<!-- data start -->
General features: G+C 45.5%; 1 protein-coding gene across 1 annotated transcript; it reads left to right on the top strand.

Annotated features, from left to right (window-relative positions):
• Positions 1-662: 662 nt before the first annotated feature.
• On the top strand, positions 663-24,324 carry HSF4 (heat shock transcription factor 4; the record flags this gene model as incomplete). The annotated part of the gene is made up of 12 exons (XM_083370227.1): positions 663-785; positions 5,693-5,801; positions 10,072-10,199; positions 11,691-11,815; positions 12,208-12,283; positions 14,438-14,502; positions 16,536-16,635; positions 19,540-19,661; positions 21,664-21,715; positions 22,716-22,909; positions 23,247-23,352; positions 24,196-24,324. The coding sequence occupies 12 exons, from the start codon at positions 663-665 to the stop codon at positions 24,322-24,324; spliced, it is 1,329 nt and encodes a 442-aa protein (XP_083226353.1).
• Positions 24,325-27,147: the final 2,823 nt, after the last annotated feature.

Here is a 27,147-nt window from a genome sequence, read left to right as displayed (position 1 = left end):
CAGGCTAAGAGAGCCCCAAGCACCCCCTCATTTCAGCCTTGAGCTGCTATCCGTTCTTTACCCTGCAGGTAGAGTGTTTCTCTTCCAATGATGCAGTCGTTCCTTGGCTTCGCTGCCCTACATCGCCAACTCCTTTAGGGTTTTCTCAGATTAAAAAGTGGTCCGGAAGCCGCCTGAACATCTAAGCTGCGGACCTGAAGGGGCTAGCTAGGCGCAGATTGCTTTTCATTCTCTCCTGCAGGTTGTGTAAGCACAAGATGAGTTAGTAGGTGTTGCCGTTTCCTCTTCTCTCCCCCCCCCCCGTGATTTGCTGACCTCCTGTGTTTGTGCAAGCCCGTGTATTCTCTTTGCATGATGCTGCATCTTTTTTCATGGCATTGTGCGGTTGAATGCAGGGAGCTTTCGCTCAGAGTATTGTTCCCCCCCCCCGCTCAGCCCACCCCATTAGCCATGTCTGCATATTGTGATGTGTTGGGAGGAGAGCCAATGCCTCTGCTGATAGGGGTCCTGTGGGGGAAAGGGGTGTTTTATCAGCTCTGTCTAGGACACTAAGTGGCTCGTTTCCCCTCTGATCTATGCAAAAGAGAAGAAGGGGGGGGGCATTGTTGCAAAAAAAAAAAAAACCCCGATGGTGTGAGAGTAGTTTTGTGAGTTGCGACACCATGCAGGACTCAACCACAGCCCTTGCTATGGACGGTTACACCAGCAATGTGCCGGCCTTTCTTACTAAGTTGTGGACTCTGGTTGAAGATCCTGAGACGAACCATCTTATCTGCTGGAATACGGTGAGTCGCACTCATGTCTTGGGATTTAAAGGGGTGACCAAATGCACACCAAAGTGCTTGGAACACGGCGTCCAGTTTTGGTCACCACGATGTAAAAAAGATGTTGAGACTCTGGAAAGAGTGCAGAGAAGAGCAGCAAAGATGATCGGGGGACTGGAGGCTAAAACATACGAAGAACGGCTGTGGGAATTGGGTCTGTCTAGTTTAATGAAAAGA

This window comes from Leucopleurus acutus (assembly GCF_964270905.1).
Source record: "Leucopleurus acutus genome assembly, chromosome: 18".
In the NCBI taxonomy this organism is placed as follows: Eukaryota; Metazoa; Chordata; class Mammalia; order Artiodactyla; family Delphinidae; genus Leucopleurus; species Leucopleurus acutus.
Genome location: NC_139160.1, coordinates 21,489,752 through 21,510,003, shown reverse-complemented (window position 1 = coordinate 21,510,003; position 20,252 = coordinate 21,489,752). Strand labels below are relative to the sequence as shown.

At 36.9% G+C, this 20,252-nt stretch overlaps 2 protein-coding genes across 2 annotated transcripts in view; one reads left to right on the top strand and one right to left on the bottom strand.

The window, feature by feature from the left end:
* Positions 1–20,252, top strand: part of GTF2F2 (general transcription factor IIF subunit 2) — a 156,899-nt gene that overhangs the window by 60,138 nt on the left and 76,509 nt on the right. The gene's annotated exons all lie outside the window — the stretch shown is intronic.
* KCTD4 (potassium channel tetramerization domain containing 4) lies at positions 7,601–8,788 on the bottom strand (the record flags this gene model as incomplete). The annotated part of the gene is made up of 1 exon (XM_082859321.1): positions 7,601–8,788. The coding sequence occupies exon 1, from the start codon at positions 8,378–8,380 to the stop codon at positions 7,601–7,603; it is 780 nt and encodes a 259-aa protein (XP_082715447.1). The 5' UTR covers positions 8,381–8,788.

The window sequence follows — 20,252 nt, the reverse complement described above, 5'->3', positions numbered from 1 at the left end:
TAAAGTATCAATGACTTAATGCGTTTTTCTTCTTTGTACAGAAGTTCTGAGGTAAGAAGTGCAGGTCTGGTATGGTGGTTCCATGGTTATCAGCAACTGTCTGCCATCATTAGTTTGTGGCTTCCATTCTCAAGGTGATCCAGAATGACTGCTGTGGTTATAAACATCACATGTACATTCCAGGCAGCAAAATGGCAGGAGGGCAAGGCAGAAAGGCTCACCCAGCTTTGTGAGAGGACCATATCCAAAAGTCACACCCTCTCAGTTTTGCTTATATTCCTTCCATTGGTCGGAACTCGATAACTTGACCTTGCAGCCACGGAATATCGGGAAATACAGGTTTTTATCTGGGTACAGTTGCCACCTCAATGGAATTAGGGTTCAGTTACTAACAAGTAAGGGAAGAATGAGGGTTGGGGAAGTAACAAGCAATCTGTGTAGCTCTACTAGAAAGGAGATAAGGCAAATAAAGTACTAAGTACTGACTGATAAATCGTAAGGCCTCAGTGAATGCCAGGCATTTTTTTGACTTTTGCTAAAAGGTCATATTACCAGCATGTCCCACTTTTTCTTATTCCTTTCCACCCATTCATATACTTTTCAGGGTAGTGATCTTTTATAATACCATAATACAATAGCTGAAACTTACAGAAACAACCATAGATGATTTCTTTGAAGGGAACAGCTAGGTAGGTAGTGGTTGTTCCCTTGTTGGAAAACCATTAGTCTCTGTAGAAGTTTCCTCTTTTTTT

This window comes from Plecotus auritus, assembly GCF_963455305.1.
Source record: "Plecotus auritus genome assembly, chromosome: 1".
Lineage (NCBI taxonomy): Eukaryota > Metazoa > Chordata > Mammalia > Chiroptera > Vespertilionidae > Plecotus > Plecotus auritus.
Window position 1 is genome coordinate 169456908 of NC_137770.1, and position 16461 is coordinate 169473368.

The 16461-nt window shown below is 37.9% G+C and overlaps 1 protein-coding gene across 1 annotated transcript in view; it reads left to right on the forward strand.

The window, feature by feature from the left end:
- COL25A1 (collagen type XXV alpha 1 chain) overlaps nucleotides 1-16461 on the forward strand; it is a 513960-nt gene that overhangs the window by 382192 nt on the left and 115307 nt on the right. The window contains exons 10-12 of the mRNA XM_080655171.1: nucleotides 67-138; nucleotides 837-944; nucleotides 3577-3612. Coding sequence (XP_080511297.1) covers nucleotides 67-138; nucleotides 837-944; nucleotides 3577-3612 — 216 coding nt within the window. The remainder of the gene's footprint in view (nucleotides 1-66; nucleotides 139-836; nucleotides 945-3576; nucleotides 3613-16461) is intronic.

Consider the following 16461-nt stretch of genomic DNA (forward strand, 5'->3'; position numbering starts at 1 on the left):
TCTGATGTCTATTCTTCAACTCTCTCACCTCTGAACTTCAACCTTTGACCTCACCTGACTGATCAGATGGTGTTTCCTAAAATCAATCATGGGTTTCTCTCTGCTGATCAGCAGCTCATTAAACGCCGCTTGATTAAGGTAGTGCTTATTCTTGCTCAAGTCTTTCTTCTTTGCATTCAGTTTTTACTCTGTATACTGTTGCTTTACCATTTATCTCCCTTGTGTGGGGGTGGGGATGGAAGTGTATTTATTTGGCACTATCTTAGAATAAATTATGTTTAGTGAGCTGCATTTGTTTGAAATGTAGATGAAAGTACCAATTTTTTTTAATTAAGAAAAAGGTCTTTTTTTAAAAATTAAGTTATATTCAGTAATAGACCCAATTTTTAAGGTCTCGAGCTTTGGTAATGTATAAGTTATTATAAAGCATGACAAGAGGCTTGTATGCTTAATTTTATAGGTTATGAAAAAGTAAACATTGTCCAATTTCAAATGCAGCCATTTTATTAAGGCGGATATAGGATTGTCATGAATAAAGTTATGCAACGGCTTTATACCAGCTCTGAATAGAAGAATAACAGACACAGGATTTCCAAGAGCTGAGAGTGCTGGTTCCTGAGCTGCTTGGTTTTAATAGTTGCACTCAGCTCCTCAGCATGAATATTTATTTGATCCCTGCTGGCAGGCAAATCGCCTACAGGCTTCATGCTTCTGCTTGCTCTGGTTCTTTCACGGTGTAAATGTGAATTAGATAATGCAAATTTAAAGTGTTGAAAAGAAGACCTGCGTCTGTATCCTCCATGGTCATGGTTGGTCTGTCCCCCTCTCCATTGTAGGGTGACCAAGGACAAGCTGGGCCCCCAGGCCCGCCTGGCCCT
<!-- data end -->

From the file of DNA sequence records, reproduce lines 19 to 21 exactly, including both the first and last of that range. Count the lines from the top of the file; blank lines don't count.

Source record: "Plecotus auritus genome assembly, chromosome: 1".
Lineage (NCBI taxonomy): Eukaryota > Metazoa > Chordata > Mammalia > Chiroptera > Vespertilionidae > Plecotus > Plecotus auritus.
Window position 1 is genome coordinate 169456908 of NC_137770.1, and position 16461 is coordinate 169473368.